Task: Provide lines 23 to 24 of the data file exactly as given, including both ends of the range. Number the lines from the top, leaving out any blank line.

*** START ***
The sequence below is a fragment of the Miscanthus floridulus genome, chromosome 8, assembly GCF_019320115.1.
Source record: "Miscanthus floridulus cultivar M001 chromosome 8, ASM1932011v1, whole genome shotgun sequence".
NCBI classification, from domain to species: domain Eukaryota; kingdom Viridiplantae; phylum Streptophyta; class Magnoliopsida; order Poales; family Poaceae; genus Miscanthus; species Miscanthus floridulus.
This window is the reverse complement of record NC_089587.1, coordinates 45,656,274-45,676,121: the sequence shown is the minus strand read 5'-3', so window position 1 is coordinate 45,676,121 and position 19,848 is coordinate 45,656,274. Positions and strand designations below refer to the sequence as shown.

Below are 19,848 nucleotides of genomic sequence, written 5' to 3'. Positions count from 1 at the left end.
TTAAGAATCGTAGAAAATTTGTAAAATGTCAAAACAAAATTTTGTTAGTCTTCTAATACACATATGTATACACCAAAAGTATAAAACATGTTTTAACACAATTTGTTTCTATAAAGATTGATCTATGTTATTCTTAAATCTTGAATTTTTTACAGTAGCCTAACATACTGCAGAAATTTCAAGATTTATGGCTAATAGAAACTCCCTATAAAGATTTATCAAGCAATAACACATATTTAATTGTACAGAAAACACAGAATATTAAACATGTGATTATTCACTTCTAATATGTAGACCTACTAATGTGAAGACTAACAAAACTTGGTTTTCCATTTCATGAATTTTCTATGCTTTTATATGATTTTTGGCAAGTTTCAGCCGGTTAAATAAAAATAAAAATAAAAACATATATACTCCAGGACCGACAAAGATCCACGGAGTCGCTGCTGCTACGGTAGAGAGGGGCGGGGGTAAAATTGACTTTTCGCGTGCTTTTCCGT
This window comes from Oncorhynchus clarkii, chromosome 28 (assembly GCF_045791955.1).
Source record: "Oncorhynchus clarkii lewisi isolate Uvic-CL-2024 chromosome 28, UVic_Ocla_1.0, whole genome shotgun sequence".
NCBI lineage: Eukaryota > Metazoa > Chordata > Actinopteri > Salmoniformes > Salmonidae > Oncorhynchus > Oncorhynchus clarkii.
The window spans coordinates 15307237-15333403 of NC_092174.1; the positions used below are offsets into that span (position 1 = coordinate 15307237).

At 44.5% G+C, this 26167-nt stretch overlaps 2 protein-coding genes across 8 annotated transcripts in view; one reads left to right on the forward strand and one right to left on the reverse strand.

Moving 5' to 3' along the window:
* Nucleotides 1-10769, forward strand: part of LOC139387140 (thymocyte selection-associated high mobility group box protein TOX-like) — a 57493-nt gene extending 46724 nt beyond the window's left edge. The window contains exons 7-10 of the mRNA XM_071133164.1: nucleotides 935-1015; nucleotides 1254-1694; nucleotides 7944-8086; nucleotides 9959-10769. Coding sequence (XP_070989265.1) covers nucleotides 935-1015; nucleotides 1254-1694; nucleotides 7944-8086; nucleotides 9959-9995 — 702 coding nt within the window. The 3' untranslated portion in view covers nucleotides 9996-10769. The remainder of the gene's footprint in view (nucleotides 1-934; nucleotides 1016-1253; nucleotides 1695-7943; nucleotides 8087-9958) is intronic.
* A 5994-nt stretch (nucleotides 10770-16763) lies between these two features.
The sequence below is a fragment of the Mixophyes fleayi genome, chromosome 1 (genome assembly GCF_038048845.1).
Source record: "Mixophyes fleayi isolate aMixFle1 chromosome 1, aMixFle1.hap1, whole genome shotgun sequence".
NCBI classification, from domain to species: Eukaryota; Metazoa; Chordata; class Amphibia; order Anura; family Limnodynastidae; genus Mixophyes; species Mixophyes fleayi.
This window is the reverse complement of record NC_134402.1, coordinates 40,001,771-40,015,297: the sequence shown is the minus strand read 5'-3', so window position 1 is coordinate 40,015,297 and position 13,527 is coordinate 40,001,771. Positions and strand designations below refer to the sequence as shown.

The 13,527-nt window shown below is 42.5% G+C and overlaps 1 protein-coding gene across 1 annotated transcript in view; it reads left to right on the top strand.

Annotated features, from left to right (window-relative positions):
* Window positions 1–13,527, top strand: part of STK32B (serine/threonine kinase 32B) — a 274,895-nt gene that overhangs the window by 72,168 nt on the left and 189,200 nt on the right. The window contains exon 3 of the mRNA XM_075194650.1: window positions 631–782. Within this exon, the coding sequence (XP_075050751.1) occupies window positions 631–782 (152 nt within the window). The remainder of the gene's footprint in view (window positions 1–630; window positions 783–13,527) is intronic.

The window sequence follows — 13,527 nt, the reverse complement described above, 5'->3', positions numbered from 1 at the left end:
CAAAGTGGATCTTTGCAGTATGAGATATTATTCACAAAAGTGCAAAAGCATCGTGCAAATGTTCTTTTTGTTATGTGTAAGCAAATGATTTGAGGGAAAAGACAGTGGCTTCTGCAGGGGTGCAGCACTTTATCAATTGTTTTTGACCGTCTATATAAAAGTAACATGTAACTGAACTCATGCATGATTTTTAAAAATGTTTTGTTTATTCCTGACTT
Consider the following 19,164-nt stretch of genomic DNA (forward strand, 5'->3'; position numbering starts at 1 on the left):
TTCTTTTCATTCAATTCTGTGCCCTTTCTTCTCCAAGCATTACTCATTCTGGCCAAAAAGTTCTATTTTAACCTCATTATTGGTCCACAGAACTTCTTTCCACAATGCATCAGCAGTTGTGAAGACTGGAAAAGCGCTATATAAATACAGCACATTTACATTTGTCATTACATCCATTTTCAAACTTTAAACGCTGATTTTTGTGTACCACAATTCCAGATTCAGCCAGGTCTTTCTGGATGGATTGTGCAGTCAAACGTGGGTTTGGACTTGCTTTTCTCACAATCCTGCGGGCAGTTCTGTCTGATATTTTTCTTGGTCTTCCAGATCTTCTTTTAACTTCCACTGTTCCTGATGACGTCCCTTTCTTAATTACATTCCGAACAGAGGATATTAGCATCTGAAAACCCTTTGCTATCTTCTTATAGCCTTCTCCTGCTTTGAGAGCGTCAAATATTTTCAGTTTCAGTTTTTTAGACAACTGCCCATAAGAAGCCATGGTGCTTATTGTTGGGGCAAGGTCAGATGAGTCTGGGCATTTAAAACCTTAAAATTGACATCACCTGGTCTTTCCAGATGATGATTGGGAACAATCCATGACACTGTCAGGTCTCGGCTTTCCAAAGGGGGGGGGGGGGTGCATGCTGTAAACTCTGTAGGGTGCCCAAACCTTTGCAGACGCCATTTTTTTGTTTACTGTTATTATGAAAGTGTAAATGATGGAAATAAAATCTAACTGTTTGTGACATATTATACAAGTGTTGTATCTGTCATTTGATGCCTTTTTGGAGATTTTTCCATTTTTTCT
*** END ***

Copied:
CAAAGTGGATCTTTGCAGTATGAGATATTATTCACAAAAGTGCAAAAGCATCGTGCAAATGTTCTTTTTGTTATGTGTAAGCAAATGATTTGAGGGAAAAGACAGTGGCTTCTGCAGGGGTGCAGCACTTTATCAATTGTTTTTGACCGTCTATATAAAAGTAACATGTAACTGAACTCATGCATGATTTTTAAAAATGTTTTGTTTATTCCTGACTT
Consider the following 19,164-nt stretch of genomic DNA (forward strand, 5'->3'; position numbering starts at 1 on the left):